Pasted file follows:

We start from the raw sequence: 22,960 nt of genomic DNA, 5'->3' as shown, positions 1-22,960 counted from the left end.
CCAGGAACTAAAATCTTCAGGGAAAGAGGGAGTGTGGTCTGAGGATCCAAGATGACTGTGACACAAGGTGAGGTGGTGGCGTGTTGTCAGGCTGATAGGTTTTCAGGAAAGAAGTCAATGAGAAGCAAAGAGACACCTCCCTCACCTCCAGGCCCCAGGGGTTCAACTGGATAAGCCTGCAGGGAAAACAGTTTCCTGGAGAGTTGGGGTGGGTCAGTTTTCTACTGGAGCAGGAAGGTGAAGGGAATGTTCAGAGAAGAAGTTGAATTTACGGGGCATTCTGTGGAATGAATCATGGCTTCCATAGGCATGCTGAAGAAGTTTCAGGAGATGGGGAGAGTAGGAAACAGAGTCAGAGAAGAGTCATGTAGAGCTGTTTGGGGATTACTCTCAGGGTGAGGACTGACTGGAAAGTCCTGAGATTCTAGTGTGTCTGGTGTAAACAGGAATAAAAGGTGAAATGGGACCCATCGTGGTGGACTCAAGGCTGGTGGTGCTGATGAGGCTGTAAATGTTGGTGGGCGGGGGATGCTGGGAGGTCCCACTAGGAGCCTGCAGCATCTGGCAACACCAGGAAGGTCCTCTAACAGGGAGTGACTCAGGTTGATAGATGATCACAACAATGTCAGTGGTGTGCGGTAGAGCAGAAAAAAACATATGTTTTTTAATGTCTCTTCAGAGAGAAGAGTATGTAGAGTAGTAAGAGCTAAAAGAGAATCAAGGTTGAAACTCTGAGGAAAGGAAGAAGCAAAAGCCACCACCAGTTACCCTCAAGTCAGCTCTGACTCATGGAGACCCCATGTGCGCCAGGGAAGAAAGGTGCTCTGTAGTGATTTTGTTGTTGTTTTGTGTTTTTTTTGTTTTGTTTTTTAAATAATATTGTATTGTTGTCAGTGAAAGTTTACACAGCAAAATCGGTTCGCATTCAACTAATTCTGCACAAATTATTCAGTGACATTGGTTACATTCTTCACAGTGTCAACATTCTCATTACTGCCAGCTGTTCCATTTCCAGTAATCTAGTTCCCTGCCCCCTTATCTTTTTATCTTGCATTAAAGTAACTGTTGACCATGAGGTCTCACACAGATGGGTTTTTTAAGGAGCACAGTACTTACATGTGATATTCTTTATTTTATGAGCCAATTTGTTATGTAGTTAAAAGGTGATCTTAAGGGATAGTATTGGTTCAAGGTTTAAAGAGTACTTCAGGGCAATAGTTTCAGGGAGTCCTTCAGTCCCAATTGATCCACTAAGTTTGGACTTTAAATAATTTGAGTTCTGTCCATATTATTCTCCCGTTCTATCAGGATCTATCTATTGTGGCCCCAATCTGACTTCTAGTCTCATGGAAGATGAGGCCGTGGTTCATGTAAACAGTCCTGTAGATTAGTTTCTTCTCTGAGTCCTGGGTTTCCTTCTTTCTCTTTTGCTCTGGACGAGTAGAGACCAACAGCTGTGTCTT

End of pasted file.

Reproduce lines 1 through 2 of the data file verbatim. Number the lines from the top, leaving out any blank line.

We start from the raw sequence: 22,960 nt of genomic DNA, 5'->3' as shown, positions 1-22,960 counted from the left end.
CCAGGAACTAAAATCTTCAGGGAAAGAGGGAGTGTGGTCTGAGGATCCAAGATGACTGTGACACAAGGTGAGGTGGTGGCGTGTTGTCAGGCTGATAGGTTTTCAGGAAAGAAGTCAATGAGAAGCAAAGAGACACCTCCCTCACCTCCAGGCCCCAGGGGTTCAACTGGATAAGCCTGCAGGGAAAACAGTTTCCTGGAGAGTTGGGGTGGGTCAGTTTTCTACTGGAGCAGGAAGGTGAAGGGAATGTTCAGAGAAGAAGTTGAATTTACGGGGCATTCTGTGGAATGAATCATGGCTTCCATAGGCATGCTGAAGAAGTTTCAGGAGATGGGGAGAGTAGGAAACAGAGTCAGAGAAGAGTCATGTAGAGCTGTTTGGGGATTACTCTCAGGGTGAGGACTGACTGGAAAGTCCTGAGATTCTAGTGTGTCTGGTGTAAACAGGAATAAAAGGTGAAATGGGACCCATCGTGGTGGACTCAAGGCTGGTGGTGCTGATGAGGCTGTAAATGTTGGTGGGCGGGGGATGCTGGGAGGTCCCACTAGGAGCCTGCAGCATCTGGCAACACCAGGAAGGTCCTCTAACAGGGAGTGACTCAGGTTGATAGATGATCACAACAATGTCAGTGGTGTGCGGTAGAGCAGAAAAAAACATATGTTTTTTAATGTCTCTTCAGAGAGAAGAGTATGTAGAGTAGTAAGAGCTAAAAGAGAATCAAGGTTGAAACTCTGAGGAAAGGAAGAAGCAAAAGCCACCACCAGTTACCCTCAAGTCAGCTCTGACTCATGGAGACCCCATGTGCGCCAGGGAAGAAAGGTGCTCTGTAGTGATTTTGTTGTTGTTTTGTGTTTTTTTTGTTTTGTTTTTTAAATAATATTGTATTGTTGTCAGTGAAAGTTTACACAGCAAAATCGGTTCGCATTCAACTAATTCTGCACAAATTATTCAGTGACATTGGTTACATTCTTCACAGTGTCAACATTCTCATTACTGCCAGCTGTTCCATTTCCAGTAATCTAGTTCCCTGCCCCCTTATCTTTTTATCTTGCATTAAAGTAACTGTTGACCATGAGGTCTCACACAGATGGGTTTTTTAAGGAGCACAGTACTTACATGTGATATTCTTTATTTTATGAGCCAATTTGTTATGTAGTTAAAAGGTGATCTTAAGGGATAGTATTGGTTCAAGGTTTAAAGAGTACTTCAGGGCAATAGTTTCAGGGAGTCCTTCAGTCCCAATTGATCCACTAAGTTTGGACTTTAAATAATTTGAGTTCTGTCCATATTATTCTCCCGTTCTATCAGGATCTATCTATTGTGGCCCCAATCTGACTTCTAGTCTCATGGAAGATGAGGCCGTGGTTCATGTAAACAGTCCTGTAGATTAGTTTCTTCTCTGAGTCCTGGGTTTCCTTCTTTCTCTTTTGCTCTGGACGAGTAGAGACCAACAGCTGTGTCTT